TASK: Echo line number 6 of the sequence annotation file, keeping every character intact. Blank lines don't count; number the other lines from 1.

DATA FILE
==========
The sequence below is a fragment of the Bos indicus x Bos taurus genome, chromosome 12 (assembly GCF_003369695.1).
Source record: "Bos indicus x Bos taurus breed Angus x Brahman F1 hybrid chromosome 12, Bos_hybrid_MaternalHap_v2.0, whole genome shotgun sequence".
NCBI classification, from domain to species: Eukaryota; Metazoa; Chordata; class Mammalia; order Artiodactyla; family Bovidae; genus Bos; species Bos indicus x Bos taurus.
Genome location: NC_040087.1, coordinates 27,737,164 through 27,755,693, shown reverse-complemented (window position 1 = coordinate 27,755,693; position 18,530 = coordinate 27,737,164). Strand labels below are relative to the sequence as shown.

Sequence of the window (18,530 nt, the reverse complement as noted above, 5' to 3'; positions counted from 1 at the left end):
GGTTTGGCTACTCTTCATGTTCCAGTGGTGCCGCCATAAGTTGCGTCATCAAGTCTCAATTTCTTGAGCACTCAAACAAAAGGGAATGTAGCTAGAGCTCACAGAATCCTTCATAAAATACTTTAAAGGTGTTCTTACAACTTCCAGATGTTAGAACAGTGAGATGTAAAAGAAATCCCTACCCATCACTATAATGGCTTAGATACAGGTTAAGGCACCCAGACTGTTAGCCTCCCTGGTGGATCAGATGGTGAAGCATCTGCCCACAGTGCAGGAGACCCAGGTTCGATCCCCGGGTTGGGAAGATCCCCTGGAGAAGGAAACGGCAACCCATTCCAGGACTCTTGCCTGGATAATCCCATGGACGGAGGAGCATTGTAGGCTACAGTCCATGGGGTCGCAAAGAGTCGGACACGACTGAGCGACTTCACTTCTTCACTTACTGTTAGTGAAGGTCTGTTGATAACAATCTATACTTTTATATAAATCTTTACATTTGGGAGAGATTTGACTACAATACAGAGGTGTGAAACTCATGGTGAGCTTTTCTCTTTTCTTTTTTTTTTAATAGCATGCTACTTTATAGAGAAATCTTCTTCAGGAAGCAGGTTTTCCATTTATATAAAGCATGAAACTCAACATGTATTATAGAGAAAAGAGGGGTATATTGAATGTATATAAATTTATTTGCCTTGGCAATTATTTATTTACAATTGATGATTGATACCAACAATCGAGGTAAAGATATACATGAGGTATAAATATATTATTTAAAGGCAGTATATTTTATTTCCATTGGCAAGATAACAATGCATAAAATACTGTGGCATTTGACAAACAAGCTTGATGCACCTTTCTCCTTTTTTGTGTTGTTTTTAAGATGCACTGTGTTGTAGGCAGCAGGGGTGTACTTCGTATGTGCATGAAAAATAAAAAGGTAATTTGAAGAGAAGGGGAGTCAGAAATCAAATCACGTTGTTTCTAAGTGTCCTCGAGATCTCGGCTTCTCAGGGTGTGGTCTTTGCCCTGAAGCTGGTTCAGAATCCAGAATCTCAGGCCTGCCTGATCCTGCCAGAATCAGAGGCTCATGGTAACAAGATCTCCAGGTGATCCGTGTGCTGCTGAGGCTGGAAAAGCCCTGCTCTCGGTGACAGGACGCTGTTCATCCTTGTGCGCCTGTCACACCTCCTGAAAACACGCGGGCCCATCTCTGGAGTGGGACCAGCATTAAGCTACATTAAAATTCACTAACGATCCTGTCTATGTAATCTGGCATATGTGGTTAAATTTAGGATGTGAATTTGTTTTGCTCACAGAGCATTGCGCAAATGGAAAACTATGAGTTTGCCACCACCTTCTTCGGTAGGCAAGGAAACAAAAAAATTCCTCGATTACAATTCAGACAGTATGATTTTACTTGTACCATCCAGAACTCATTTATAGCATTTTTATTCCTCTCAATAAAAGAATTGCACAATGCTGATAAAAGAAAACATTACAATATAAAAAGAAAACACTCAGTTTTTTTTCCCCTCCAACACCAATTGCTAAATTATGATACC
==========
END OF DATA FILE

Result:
GGTTTGGCTACTCTTCATGTTCCAGTGGTGCCGCCATAAGTTGCGTCATCAAGTCTCAATTTCTTGAGCACTCAAACAAAAGGGAATGTAGCTAGAGCTCACAGAATCCTTCATAAAATACTTTAAAGGTGTTCTTACAACTTCCAGATGTTAGAACAGTGAGATGTAAAAGAAATCCCTACCCATCACTATAATGGCTTAGATACAGGTTAAGGCACCCAGACTGTTAGCCTCCCTGGTGGATCAGATGGTGAAGCATCTGCCCACAGTGCAGGAGACCCAGGTTCGATCCCCGGGTTGGGAAGATCCCCTGGAGAAGGAAACGGCAACCCATTCCAGGACTCTTGCCTGGATAATCCCATGGACGGAGGAGCATTGTAGGCTACAGTCCATGGGGTCGCAAAGAGTCGGACACGACTGAGCGACTTCACTTCTTCACTTACTGTTAGTGAAGGTCTGTTGATAACAATCTATACTTTTATATAAATCTTTACATTTGGGAGAGATTTGACTACAATACAGAGGTGTGAAACTCATGGTGAGCTTTTCTCTTTTCTTTTTTTTTTAATAGCATGCTACTTTATAGAGAAATCTTCTTCAGGAAGCAGGTTTTCCATTTATATAAAGCATGAAACTCAACATGTATTATAGAGAAAAGAGGGGTATATTGAATGTATATAAATTTATTTGCCTTGGCAATTATTTATTTACAATTGATGATTGATACCAACAATCGAGGTAAAGATATACATGAGGTATAAATATATTATTTAAAGGCAGTATATTTTATTTCCATTGGCAAGATAACAATGCATAAAATACTGTGGCATTTGACAAACAAGCTTGATGCACCTTTCTCCTTTTTTGTGTTGTTTTTAAGATGCACTGTGTTGTAGGCAGCAGGGGTGTACTTCGTATGTGCATGAAAAATAAAAAGGTAATTTGAAGAGAAGGGGAGTCAGAAATCAAATCACGTTGTTTCTAAGTGTCCTCGAGATCTCGGCTTCTCAGGGTGTGGTCTTTGCCCTGAAGCTGGTTCAGAATCCAGAATCTCAGGCCTGCCTGATCCTGCCAGAATCAGAGGCTCATGGTAACAAGATCTCCAGGTGATCCGTGTGCTGCTGAGGCTGGAAAAGCCCTGCTCTCGGTGACAGGACGCTGTTCATCCTTGTGCGCCTGTCACACCTCCTGAAAACACGCGGGCCCATCTCTGGAGTGGGACCAGCATTAAGCTACATTAAAATTCACTAACGATCCTGTCTATGTAATCTGGCATATGTGGTTAAATTTAGGATGTGAATTTGTTTTGCTCACAGAGCATTGCGCAAATGGAAAACTATGAGTTTGCCACCACCTTCTTCGGTAGGCAAGGAAACAAAAAAATTCCTCGATTACAATTCAGACAGTATGATTTTACTTGTACCATCCAGAACTCATTTATAGCATTTTTATTCCTCTCAATAAAAGAATTGCACAATGCTGATAAAAGAAAACATTACAATATAAAAAGAAAACACTCAGTTTTTTTTCCCCTCCAACACCAATTGCTAAATTATGATACC